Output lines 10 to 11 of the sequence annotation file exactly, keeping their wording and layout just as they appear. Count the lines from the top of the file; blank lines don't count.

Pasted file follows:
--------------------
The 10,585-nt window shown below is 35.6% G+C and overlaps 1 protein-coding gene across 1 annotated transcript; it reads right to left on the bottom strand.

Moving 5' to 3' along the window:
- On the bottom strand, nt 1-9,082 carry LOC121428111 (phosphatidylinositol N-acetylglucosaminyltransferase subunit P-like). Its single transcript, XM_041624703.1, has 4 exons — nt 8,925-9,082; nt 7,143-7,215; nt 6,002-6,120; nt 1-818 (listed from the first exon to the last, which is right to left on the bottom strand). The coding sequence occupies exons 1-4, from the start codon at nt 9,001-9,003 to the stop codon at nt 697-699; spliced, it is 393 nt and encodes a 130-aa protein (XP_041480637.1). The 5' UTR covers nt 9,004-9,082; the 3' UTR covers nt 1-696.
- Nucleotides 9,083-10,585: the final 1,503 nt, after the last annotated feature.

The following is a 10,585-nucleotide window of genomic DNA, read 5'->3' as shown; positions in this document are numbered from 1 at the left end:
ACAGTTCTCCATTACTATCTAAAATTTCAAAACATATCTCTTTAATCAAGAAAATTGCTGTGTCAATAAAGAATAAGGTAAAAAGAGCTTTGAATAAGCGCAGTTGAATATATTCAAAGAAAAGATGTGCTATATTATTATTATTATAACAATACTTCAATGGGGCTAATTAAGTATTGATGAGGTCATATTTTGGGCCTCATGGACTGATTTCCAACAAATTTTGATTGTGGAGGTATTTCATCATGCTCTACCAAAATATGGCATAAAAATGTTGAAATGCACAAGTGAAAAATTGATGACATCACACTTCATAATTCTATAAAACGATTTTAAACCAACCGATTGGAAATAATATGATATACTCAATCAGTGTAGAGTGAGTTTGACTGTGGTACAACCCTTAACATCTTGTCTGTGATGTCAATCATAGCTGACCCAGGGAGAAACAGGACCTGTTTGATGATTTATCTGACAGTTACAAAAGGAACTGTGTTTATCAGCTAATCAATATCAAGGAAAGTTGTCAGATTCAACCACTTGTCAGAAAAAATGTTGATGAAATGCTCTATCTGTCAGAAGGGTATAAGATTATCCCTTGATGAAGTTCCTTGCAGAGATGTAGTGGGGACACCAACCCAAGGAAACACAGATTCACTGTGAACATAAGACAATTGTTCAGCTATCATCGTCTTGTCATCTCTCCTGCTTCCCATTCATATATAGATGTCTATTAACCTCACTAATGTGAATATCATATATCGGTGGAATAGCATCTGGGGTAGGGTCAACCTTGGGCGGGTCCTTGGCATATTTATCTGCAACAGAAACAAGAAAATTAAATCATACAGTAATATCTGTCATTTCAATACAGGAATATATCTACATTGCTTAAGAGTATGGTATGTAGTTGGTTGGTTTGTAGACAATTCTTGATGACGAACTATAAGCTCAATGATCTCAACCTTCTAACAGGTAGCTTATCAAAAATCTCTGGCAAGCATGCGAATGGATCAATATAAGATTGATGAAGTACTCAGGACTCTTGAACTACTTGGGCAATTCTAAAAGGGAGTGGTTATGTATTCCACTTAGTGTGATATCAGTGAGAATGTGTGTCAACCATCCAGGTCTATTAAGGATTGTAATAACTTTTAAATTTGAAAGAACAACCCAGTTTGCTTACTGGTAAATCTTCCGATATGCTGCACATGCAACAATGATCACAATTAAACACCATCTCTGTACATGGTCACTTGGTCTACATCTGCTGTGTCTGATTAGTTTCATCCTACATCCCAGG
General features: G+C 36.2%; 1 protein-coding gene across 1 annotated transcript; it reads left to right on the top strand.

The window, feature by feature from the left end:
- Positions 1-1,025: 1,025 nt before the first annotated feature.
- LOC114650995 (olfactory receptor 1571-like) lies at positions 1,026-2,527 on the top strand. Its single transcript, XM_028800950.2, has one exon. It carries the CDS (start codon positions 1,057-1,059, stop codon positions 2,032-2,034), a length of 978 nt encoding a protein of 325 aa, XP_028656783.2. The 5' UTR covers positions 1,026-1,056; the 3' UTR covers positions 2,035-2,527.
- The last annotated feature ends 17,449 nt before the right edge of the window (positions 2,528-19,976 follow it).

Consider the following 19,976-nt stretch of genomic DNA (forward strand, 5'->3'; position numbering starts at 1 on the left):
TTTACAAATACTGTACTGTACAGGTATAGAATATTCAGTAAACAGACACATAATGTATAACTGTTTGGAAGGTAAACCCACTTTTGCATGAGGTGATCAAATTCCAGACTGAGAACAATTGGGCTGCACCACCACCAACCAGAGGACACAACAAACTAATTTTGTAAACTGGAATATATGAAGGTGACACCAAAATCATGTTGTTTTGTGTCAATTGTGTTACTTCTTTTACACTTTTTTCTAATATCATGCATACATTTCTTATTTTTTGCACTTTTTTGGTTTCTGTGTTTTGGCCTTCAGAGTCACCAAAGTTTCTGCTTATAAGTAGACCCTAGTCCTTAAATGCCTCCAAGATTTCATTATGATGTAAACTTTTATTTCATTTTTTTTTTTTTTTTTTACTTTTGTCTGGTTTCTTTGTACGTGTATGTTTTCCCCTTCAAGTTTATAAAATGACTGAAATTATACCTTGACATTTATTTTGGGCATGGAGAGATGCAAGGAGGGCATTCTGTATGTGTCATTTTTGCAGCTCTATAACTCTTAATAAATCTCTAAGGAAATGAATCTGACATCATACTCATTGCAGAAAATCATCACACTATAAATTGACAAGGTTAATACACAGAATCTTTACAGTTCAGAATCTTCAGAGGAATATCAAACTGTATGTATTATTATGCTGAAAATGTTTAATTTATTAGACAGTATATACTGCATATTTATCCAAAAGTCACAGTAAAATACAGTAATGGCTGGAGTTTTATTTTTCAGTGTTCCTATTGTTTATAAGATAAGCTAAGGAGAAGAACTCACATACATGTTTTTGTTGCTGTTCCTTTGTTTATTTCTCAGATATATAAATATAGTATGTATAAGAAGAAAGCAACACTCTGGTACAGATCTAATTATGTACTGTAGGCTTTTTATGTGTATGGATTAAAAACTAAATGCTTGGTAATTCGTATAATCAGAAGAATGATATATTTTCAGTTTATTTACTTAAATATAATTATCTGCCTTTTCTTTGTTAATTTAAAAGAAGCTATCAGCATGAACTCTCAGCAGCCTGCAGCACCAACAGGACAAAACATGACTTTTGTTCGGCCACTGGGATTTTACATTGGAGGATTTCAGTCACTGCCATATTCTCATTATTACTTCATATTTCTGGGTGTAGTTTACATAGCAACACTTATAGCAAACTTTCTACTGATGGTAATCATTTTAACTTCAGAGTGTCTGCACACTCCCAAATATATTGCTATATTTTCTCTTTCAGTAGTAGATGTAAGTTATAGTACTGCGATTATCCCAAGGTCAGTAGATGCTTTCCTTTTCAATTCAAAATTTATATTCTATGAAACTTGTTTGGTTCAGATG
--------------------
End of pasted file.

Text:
- LOC114650995 (olfactory receptor 1571-like) lies at positions 1,026-2,527 on the top strand. Its single transcript, XM_028800950.2, has one exon. It carries the CDS (start codon positions 1,057-1,059, stop codon positions 2,032-2,034), a length of 978 nt encoding a protein of 325 aa, XP_028656783.2. The 5' UTR covers positions 1,026-1,056; the 3' UTR covers positions 2,035-2,527.
- The last annotated feature ends 17,449 nt before the right edge of the window (positions 2,528-19,976 follow it).